“Document Your Code! Document Your Code!!”
This is one of those lessons hammered into most Computer Science majors about three days into their first code class–and one quickly forgotten by most within the first eight days. The benefits of documenting code are obvious-from being able to remember what you worked on several months before to making sure that someone who inherits your code can have a basic clue about what you were trying to do.
Problem Summary: Documentation is difficult to write, and even more difficult to maintain. Wouldn’t it be convenient to have self-documenting code to which you could add custom documentation–and have all of that display in a readable manner, on demand?
Solution Summary: In XSLT, you can take advantage of extensibility, a known document structure, and transforms to produce self-documenting XSLT templates.
Documentation, however, can be time-consuming to write, especially because there are really two types of documentation. User documentation describes the methods and parameters of an object, or the description of how a given class works. Diagnostic documentation, on the other hand, is intended to either explain why a given routine or variable is used or why something is commented out-its purpose serves as working notes for a piece of code, something that would be useful for debugging an application if it doesn’t work properly (or upgrading it if it does) but which may not be appropriate for the final consumer of the product. User documentation for a VCR would tell you which buttons to press to make it work (and how to prevent the blasted clock from flashing “12:00” all the time), while diagnostic documentation would tell a technician how to replace a malfunctioning module.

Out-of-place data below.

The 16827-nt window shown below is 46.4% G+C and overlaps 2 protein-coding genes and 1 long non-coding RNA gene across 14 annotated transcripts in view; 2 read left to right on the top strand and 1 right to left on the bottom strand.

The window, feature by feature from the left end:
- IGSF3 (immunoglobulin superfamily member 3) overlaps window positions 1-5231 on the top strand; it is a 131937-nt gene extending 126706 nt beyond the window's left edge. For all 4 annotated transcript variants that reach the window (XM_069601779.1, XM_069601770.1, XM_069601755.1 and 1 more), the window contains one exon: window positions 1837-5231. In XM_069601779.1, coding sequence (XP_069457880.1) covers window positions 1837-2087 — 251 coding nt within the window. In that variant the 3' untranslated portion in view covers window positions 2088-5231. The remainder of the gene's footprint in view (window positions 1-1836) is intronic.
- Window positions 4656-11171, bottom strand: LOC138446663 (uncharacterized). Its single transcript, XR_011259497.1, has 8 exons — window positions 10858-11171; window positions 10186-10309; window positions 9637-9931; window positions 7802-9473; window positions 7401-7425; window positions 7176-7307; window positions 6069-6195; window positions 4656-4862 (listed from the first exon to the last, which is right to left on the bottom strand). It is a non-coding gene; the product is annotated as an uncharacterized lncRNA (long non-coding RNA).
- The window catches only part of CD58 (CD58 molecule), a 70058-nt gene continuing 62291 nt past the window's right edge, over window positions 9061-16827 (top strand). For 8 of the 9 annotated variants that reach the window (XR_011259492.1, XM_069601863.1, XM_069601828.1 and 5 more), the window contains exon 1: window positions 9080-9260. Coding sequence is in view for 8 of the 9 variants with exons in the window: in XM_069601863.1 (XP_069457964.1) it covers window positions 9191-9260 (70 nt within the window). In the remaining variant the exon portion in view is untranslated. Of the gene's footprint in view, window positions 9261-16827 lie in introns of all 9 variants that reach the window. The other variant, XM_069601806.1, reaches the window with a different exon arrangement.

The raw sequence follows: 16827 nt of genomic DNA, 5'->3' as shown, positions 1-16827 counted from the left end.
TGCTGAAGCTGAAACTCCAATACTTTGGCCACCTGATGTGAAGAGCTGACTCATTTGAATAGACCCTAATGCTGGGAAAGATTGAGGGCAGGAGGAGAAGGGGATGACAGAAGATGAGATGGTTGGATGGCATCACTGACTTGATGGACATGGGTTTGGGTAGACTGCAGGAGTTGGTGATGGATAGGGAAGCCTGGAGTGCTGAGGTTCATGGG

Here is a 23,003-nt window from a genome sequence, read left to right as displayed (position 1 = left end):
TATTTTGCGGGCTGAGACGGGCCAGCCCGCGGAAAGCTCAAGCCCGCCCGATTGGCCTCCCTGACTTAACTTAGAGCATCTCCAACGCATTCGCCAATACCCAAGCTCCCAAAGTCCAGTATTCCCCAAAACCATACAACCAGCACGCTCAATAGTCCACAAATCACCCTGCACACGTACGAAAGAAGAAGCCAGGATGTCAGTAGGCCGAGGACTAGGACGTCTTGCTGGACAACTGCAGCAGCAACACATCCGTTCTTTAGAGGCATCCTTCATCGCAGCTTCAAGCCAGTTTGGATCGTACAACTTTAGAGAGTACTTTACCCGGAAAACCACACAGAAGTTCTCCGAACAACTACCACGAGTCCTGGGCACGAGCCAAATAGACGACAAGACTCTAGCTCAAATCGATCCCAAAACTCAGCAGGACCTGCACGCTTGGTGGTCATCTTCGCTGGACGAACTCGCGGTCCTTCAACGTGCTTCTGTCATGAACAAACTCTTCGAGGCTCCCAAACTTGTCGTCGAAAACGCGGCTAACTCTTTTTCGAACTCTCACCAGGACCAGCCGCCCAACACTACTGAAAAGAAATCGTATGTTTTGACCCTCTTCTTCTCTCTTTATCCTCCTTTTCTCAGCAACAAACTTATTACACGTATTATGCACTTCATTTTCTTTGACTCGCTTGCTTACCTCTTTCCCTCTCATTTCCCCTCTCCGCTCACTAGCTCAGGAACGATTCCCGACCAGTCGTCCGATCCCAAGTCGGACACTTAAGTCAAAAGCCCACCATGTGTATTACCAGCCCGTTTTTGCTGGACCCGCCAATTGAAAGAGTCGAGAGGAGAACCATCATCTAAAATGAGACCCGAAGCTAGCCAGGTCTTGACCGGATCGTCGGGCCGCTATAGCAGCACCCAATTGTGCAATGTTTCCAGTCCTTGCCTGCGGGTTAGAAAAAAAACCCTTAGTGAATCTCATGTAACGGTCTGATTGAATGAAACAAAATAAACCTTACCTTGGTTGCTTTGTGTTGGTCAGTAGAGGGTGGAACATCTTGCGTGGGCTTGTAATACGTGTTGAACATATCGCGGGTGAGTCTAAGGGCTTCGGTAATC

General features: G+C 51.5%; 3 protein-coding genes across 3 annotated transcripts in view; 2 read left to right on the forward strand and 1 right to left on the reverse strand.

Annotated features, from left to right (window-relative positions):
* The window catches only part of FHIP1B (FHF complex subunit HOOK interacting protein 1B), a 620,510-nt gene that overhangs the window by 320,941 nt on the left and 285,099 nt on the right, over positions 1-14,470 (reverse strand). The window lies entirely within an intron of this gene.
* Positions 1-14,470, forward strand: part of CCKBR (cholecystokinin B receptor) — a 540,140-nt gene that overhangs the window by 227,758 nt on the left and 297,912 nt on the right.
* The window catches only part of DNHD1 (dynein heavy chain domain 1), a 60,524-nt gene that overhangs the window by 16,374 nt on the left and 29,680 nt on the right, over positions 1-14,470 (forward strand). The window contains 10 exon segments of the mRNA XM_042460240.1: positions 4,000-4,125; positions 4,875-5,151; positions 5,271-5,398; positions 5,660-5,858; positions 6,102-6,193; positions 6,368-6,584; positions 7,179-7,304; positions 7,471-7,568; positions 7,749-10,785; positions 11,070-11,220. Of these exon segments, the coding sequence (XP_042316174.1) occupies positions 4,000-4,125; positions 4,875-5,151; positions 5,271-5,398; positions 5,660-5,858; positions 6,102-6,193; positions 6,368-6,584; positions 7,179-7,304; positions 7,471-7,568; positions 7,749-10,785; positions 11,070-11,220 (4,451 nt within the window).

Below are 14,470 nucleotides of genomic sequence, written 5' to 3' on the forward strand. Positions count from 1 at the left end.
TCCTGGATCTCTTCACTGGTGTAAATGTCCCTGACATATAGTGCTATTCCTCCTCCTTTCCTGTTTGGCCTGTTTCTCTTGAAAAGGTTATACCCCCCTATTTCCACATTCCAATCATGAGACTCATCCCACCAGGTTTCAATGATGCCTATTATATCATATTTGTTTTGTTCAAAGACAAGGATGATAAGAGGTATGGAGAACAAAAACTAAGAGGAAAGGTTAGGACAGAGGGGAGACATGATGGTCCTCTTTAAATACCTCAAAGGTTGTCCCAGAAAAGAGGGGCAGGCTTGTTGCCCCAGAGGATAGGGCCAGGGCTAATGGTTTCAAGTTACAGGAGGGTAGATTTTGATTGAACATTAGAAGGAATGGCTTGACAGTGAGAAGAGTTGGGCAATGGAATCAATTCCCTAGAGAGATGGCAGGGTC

Because the difference between user and diagnostic documentation isn’t always immediately obvious, developing documentation (whether using XSLT or any other programming language) often tends to be a somewhat haphazard process. XSLT has the advantage of a known document structure that makes it easy to both determine functionality and retrieve information without necessarily needing to write any explicit documentation. By augmenting this with a distinct documentation “namespace”, you can actually create fairly extensive documentation for all your XSLT routines.
The JavaDoc program included with most Java implementations is a model. JavaDoc examines the overall class structure and retrieves primary class, method, property and event names exposed by the class, as well as other relevant structural information, such as parameter names and data types. JavaDoc then maps the information into an HTML file (something which should be ringing bells in the head of any XSLT developer), and indicates where the class fits in the overall framework’s architecture. However, by following a specific format for comments in the source code, it is possible to create very rich sets of documentation that go beyond describing the core structure, and get into detailed explanations about how to use the class in practice.